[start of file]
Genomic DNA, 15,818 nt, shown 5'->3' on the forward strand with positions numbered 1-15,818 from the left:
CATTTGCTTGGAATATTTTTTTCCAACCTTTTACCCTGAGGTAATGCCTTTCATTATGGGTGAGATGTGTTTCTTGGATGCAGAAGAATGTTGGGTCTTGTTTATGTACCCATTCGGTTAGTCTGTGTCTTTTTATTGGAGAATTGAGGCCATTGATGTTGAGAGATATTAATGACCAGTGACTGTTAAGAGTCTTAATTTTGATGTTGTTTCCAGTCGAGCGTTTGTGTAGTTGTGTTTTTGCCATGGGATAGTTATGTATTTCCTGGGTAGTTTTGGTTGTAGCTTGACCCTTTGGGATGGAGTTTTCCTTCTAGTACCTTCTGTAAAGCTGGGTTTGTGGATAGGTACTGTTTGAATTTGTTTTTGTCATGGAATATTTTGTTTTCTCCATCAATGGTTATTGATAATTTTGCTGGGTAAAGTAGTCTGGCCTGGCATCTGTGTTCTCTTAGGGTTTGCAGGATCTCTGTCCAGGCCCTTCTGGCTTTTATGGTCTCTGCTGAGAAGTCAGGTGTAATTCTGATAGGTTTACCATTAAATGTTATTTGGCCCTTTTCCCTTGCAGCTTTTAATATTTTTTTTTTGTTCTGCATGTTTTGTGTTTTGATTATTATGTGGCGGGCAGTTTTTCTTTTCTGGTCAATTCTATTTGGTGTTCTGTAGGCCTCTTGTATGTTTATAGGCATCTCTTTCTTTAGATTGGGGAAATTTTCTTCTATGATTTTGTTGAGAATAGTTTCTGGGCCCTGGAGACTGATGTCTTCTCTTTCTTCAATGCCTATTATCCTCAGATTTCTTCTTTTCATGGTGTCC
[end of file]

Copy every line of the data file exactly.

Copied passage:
Genomic DNA, 15,818 nt, shown 5'->3' on the forward strand with positions numbered 1-15,818 from the left:
CATTTGCTTGGAATATTTTTTTCCAACCTTTTACCCTGAGGTAATGCCTTTCATTATGGGTGAGATGTGTTTCTTGGATGCAGAAGAATGTTGGGTCTTGTTTATGTACCCATTCGGTTAGTCTGTGTCTTTTTATTGGAGAATTGAGGCCATTGATGTTGAGAGATATTAATGACCAGTGACTGTTAAGAGTCTTAATTTTGATGTTGTTTCCAGTCGAGCGTTTGTGTAGTTGTGTTTTTGCCATGGGATAGTTATGTATTTCCTGGGTAGTTTTGGTTGTAGCTTGACCCTTTGGGATGGAGTTTTCCTTCTAGTACCTTCTGTAAAGCTGGGTTTGTGGATAGGTACTGTTTGAATTTGTTTTTGTCATGGAATATTTTGTTTTCTCCATCAATGGTTATTGATAATTTTGCTGGGTAAAGTAGTCTGGCCTGGCATCTGTGTTCTCTTAGGGTTTGCAGGATCTCTGTCCAGGCCCTTCTGGCTTTTATGGTCTCTGCTGAGAAGTCAGGTGTAATTCTGATAGGTTTACCATTAAATGTTATTTGGCCCTTTTCCCTTGCAGCTTTTAATATTTTTTTTTTGTTCTGCATGTTTTGTGTTTTGATTATTATGTGGCGGGCAGTTTTTCTTTTCTGGTCAATTCTATTTGGTGTTCTGTAGGCCTCTTGTATGTTTATAGGCATCTCTTTCTTTAGATTGGGGAAATTTTCTTCTATGATTTTGTTGAGAATAGTTTCTGGGCCCTGGAGACTGATGTCTTCTCTTTCTTCAATGCCTATTATCCTCAGATTTCTTCTTTTCATGGTGTCC